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Just Say Yes 

by Ed Symkus

A few years back, a film called American Movie: The Making of "Northwestern" hit the festival and art house circuit, calling attention to itself in that it was something new. Unlike films such as Best in Show, a fake documentary that looked real, American Movie was a real documentary that everyone thought was fake, due to the bizarre subject matter -- an unusually dysfunctional fellow who was hell bent on making a low-budget horror film.

Of the three people with a directing credit on The Yes Men, Chris Smith directed American Movie, Sarah Price was a producer and Dan Ollman was a production assistant. And again, the subject matter and the things the film's protagonists do are very real. It's just so outrageous, in a goofy/political sort of way, it's hard to believe no one on the screen is catching on.

This is a film that puts a spotlight on pranksterism, if there's such a word. It's about the comically subversive activities of two fellows: Andy Bichlbaum and Mike Bonanno, a couple of ... hmmm, performance artists sounds right. Their mission over the past few years (the earliest scenes were shot in 2001) has been to practice counter-globalization tactics -- with humor.

These two guys, and whoever else is in their organization, developed a Web site with a homepage that looks a lot like the homepage on the World Trade Organization Web site. You know, the WTO, the mysterious and powerful international body that practices and celebrates the worldwide spread of commercial interests.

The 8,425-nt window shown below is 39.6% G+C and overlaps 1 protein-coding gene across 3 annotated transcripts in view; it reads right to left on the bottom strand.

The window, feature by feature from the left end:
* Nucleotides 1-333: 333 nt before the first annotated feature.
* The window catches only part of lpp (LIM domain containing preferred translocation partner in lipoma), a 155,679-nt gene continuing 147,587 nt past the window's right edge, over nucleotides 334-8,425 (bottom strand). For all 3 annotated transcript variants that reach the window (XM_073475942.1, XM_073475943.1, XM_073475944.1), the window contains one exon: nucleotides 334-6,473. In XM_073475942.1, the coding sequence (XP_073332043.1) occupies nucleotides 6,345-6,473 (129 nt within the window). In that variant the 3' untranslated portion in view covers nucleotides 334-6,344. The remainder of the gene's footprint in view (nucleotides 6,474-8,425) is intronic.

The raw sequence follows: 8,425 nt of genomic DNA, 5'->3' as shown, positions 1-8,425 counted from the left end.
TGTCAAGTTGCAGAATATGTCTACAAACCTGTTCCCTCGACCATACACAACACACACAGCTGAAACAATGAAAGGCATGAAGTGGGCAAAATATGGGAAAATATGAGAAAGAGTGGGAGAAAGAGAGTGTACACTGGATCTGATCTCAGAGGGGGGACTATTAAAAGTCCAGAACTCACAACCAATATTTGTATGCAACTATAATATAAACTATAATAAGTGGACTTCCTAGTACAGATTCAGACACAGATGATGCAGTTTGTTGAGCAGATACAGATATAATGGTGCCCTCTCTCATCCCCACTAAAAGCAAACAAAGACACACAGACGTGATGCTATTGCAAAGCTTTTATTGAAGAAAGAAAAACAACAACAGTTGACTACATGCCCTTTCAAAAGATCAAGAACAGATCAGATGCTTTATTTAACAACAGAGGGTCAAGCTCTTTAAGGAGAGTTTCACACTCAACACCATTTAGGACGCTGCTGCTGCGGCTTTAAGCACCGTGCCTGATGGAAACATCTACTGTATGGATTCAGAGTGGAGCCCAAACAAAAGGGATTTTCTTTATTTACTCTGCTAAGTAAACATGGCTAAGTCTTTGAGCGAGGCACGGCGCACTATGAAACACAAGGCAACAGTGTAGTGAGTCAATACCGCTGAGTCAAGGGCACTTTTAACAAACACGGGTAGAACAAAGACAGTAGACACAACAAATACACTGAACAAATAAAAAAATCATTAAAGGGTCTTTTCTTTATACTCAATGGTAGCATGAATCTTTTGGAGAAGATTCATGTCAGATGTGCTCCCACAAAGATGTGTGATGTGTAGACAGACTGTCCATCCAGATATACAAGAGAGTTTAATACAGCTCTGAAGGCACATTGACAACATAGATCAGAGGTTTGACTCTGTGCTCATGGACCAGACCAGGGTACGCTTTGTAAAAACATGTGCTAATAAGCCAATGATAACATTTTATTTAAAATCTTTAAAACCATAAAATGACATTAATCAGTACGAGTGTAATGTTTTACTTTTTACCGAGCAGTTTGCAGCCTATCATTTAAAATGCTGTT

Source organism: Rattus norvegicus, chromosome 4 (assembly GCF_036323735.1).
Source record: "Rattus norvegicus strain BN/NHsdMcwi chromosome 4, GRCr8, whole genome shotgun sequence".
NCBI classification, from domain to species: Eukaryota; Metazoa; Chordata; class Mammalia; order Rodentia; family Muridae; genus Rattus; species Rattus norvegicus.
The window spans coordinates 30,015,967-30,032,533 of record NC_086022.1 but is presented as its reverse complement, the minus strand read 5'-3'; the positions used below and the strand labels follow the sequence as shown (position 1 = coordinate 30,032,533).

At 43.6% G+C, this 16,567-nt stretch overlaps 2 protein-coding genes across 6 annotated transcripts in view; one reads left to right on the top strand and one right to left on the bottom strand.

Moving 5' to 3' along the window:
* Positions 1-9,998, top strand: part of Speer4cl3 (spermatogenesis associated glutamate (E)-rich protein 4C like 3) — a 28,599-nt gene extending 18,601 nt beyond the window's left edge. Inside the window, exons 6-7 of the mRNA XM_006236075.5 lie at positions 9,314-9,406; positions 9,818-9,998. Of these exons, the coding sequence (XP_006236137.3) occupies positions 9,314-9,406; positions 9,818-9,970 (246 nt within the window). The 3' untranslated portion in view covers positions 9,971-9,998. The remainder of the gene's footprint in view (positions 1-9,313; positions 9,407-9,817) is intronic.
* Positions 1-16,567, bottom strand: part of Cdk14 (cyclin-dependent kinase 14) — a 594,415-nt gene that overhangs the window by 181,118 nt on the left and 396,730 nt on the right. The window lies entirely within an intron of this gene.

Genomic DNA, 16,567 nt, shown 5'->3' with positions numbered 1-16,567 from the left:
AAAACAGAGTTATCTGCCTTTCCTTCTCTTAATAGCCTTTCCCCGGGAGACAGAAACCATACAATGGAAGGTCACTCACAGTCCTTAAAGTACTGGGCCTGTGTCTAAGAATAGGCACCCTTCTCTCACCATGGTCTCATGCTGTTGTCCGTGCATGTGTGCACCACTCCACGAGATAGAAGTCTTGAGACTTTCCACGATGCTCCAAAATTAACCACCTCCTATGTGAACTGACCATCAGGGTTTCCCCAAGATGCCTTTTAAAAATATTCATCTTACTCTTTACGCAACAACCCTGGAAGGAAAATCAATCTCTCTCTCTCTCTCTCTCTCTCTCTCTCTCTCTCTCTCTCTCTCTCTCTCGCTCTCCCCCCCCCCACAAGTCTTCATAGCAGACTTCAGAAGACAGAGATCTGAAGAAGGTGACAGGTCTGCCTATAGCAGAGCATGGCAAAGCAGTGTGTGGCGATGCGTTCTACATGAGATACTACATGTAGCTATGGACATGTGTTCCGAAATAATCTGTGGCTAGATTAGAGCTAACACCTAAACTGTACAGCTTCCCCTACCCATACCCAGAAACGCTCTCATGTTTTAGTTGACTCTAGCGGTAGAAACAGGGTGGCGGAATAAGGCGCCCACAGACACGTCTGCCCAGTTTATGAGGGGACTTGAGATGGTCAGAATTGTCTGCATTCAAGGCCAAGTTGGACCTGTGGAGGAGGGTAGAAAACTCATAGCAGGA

Well, Mike and Andy and friends think the WTO is a bunch of bad guys, and because it's very easy to mistake their Web site for the real thing, there are some inattentive groups and organizations out there who, upon finding out there are "WTO" representatives who would gladly speak at their conventions, happily take them up on their offer.

So off go Andy and Mike, with razor-sharp lectures in tow, ready to spring them on unsuspecting people. They play everything totally straight, yet manage to make major mockery of the WTO. Astoundingly, no one gets it. When they head off to a "Textiles of the Future" trade meeting in Finland, under fake names, Mike helps run things, while Andy gives a rousing Power Point presentation that involves the wearing of a very special gold suit that would have made both Elvis and Johnny Wadd proud.

These guys are funny and shocking and ever-ready to be written about in the mainstream press, as long as it looks like they're making fools of the WTO. Because they often leave the country to carry on their work, they're often speaking to audiences who might just not be sure what they're hearing. For instance, who in Europe, aside from historians, would understand the satirical irony of someone describing the American Civil War as "unprofitable," followed by a discussion of the "merits of slavery"?

Then again, who, in a U.S. college crowd ready for a WTO lecture, would even blink when a speaker goes on in great detail about how money can be saved by recycling food, and that hamburgers can be recycled 10 times -- all of this accompanied by graphic (and hysterically funny) video. Actually, in that case, quite a bit of blinking, and more, was going on.

Bichlbaum and Bonanno, if those are even their real names, are very serious about all of this, but there's a big sense of mischief all around them. And they're not alone in spreading their word. In an interesting sidelight, they're partially funded by the quite hip education-, arts-, and environment-friendly Herb Alpert Foundation.

Publication date: 11/11/04

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